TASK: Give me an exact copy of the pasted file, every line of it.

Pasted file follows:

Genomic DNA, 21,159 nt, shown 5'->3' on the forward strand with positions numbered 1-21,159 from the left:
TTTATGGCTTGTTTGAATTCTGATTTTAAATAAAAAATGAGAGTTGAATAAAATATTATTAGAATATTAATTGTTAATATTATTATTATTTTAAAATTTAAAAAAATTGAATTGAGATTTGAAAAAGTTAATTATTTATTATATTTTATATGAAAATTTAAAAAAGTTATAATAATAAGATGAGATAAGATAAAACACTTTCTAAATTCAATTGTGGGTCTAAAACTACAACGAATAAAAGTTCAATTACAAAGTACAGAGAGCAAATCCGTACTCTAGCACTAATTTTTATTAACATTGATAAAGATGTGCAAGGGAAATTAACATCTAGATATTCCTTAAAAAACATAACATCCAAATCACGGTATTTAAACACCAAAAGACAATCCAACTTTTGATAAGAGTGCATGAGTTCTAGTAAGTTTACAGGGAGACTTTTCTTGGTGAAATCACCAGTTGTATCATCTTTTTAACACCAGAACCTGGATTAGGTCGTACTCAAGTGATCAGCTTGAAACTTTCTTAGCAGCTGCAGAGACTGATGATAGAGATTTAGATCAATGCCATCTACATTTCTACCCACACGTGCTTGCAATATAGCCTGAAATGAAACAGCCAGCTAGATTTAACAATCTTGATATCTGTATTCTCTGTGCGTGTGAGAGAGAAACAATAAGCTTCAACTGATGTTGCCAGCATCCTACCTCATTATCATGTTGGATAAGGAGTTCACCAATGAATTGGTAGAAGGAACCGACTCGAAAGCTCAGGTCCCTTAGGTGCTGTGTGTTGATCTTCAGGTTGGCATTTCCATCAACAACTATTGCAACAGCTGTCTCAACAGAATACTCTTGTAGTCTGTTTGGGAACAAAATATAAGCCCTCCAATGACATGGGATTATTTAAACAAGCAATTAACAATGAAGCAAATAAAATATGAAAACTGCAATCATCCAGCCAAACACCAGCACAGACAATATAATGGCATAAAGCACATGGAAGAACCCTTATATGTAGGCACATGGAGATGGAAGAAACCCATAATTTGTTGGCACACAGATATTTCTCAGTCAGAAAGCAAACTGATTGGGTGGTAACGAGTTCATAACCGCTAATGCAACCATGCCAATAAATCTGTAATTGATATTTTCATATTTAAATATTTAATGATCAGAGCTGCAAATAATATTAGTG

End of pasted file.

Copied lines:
Genomic DNA, 21,159 nt, shown 5'->3' on the forward strand with positions numbered 1-21,159 from the left:
TTTATGGCTTGTTTGAATTCTGATTTTAAATAAAAAATGAGAGTTGAATAAAATATTATTAGAATATTAATTGTTAATATTATTATTATTTTAAAATTTAAAAAAATTGAATTGAGATTTGAAAAAGTTAATTATTTATTATATTTTATATGAAAATTTAAAAAAGTTATAATAATAAGATGAGATAAGATAAAACACTTTCTAAATTCAATTGTGGGTCTAAAACTACAACGAATAAAAGTTCAATTACAAAGTACAGAGAGCAAATCCGTACTCTAGCACTAATTTTTATTAACATTGATAAAGATGTGCAAGGGAAATTAACATCTAGATATTCCTTAAAAAACATAACATCCAAATCACGGTATTTAAACACCAAAAGACAATCCAACTTTTGATAAGAGTGCATGAGTTCTAGTAAGTTTACAGGGAGACTTTTCTTGGTGAAATCACCAGTTGTATCATCTTTTTAACACCAGAACCTGGATTAGGTCGTACTCAAGTGATCAGCTTGAAACTTTCTTAGCAGCTGCAGAGACTGATGATAGAGATTTAGATCAATGCCATCTACATTTCTACCCACACGTGCTTGCAATATAGCCTGAAATGAAACAGCCAGCTAGATTTAACAATCTTGATATCTGTATTCTCTGTGCGTGTGAGAGAGAAACAATAAGCTTCAACTGATGTTGCCAGCATCCTACCTCATTATCATGTTGGATAAGGAGTTCACCAATGAATTGGTAGAAGGAACCGACTCGAAAGCTCAGGTCCCTTAGGTGCTGTGTGTTGATCTTCAGGTTGGCATTTCCATCAACAACTATTGCAACAGCTGTCTCAACAGAATACTCTTGTAGTCTGTTTGGGAACAAAATATAAGCCCTCCAATGACATGGGATTATTTAAACAAGCAATTAACAATGAAGCAAATAAAATATGAAAACTGCAATCATCCAGCCAAACACCAGCACAGACAATATAATGGCATAAAGCACATGGAAGAACCCTTATATGTAGGCACATGGAGATGGAAGAAACCCATAATTTGTTGGCACACAGATATTTCTCAGTCAGAAAGCAAACTGATTGGGTGGTAACGAGTTCATAACCGCTAATGCAACCATGCCAATAAATCTGTAATTGATATTTTCATATTTAAATATTTAATGATCAGAGCTGCAAATAATATTAGTG